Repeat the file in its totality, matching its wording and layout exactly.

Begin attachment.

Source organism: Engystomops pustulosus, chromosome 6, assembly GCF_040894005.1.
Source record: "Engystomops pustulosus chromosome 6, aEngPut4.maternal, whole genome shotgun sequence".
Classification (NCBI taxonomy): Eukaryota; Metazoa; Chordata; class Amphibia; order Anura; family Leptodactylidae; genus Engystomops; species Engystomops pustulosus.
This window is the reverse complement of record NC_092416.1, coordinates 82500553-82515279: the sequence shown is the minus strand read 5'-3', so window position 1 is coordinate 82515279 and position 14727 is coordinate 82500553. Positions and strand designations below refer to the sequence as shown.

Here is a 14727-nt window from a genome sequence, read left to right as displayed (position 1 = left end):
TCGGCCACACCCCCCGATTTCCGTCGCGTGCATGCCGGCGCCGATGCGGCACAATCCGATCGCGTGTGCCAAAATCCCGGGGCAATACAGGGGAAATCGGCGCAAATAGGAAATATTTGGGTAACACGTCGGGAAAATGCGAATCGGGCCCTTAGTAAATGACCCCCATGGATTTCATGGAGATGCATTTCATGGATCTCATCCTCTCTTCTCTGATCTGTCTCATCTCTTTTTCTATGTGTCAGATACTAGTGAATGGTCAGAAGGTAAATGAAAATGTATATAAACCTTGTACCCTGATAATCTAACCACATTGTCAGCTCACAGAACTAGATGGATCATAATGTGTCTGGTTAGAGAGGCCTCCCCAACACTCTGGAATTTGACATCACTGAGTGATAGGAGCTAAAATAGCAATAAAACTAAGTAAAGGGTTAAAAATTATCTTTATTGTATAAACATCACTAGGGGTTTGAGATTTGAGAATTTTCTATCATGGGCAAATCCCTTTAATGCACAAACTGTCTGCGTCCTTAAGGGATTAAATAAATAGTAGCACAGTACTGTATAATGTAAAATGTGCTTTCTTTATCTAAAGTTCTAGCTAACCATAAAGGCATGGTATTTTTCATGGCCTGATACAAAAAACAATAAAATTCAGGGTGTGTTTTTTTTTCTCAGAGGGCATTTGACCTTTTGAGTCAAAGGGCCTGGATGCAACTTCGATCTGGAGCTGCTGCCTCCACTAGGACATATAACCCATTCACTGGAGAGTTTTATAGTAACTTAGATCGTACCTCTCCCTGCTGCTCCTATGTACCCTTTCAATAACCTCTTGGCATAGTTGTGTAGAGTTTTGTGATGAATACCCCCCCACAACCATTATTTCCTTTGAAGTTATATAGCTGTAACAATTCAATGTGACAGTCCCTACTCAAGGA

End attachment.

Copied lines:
Source organism: Engystomops pustulosus, chromosome 6, assembly GCF_040894005.1.
Source record: "Engystomops pustulosus chromosome 6, aEngPut4.maternal, whole genome shotgun sequence".
Classification (NCBI taxonomy): Eukaryota; Metazoa; Chordata; class Amphibia; order Anura; family Leptodactylidae; genus Engystomops; species Engystomops pustulosus.
This window is the reverse complement of record NC_092416.1, coordinates 82500553-82515279: the sequence shown is the minus strand read 5'-3', so window position 1 is coordinate 82515279 and position 14727 is coordinate 82500553. Positions and strand designations below refer to the sequence as shown.

Here is a 14727-nt window from a genome sequence, read left to right as displayed (position 1 = left end):
TCGGCCACACCCCCCGATTTCCGTCGCGTGCATGCCGGCGCCGATGCGGCACAATCCGATCGCGTGTGCCAAAATCCCGGGGCAATACAGGGGAAATCGGCGCAAATAGGAAATATTTGGGTAACACGTCGGGAAAATGCGAATCGGGCCCTTAGTAAATGACCCCCATGGATTTCATGGAGATGCATTTCATGGATCTCATCCTCTCTTCTCTGATCTGTCTCATCTCTTTTTCTATGTGTCAGATACTAGTGAATGGTCAGAAGGTAAATGAAAATGTATATAAACCTTGTACCCTGATAATCTAACCACATTGTCAGCTCACAGAACTAGATGGATCATAATGTGTCTGGTTAGAGAGGCCTCCCCAACACTCTGGAATTTGACATCACTGAGTGATAGGAGCTAAAATAGCAATAAAACTAAGTAAAGGGTTAAAAATTATCTTTATTGTATAAACATCACTAGGGGTTTGAGATTTGAGAATTTTCTATCATGGGCAAATCCCTTTAATGCACAAACTGTCTGCGTCCTTAAGGGATTAAATAAATAGTAGCACAGTACTGTATAATGTAAAATGTGCTTTCTTTATCTAAAGTTCTAGCTAACCATAAAGGCATGGTATTTTTCATGGCCTGATACAAAAAACAATAAAATTCAGGGTGTGTTTTTTTTTCTCAGAGGGCATTTGACCTTTTGAGTCAAAGGGCCTGGATGCAACTTCGATCTGGAGCTGCTGCCTCCACTAGGACATATAACCCATTCACTGGAGAGTTTTATAGTAACTTAGATCGTACCTCTCCCTGCTGCTCCTATGTACCCTTTCAATAACCTCTTGGCATAGTTGTGTAGAGTTTTGTGATGAATACCCCCCCACAACCATTATTTCCTTTGAAGTTATATAGCTGTAACAATTCAATGTGACAGTCCCTACTCAAGGA